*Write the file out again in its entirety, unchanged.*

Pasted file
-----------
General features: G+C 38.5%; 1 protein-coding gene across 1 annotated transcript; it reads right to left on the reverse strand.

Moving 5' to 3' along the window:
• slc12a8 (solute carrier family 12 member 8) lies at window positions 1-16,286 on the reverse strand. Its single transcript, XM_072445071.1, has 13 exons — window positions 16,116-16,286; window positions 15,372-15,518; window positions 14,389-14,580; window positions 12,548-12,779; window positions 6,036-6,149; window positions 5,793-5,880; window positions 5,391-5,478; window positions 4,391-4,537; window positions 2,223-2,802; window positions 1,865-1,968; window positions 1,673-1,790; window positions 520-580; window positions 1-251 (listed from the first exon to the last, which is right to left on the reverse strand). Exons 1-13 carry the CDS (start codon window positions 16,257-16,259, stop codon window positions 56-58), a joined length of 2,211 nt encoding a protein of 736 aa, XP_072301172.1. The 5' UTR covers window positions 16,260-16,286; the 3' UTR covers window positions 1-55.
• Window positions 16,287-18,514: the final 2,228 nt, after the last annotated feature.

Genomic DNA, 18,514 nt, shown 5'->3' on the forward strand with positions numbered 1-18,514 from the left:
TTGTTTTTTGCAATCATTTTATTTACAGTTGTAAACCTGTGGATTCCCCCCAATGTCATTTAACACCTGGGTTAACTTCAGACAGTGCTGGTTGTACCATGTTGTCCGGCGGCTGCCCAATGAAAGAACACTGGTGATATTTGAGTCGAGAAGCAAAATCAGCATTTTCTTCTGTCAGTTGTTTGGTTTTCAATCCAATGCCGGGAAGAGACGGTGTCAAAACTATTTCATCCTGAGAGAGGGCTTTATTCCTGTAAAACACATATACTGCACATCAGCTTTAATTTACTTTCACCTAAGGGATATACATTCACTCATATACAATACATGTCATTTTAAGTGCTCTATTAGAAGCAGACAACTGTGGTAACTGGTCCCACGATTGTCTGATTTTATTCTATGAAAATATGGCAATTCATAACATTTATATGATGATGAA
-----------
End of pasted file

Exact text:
General features: G+C 38.5%; 1 protein-coding gene across 1 annotated transcript; it reads right to left on the reverse strand.

Moving 5' to 3' along the window:
• slc12a8 (solute carrier family 12 member 8) lies at window positions 1-16,286 on the reverse strand. Its single transcript, XM_072445071.1, has 13 exons — window positions 16,116-16,286; window positions 15,372-15,518; window positions 14,389-14,580; window positions 12,548-12,779; window positions 6,036-6,149; window positions 5,793-5,880; window positions 5,391-5,478; window positions 4,391-4,537; window positions 2,223-2,802; window positions 1,865-1,968; window positions 1,673-1,790; window positions 520-580; window positions 1-251 (listed from the first exon to the last, which is right to left on the reverse strand). Exons 1-13 carry the CDS (start codon window positions 16,257-16,259, stop codon window positions 56-58), a joined length of 2,211 nt encoding a protein of 736 aa, XP_072301172.1. The 5' UTR covers window positions 16,260-16,286; the 3' UTR covers window positions 1-55.
• Window positions 16,287-18,514: the final 2,228 nt, after the last annotated feature.

Genomic DNA, 18,514 nt, shown 5'->3' on the forward strand with positions numbered 1-18,514 from the left:
TTGTTTTTTGCAATCATTTTATTTACAGTTGTAAACCTGTGGATTCCCCCCAATGTCATTTAACACCTGGGTTAACTTCAGACAGTGCTGGTTGTACCATGTTGTCCGGCGGCTGCCCAATGAAAGAACACTGGTGATATTTGAGTCGAGAAGCAAAATCAGCATTTTCTTCTGTCAGTTGTTTGGTTTTCAATCCAATGCCGGGAAGAGACGGTGTCAAAACTATTTCATCCTGAGAGAGGGCTTTATTCCTGTAAAACACATATACTGCACATCAGCTTTAATTTACTTTCACCTAAGGGATATACATTCACTCATATACAATACATGTCATTTTAAGTGCTCTATTAGAAGCAGACAACTGTGGTAACTGGTCCCACGATTGTCTGATTTTATTCTATGAAAATATGGCAATTCATAACATTTATATGATGATGAA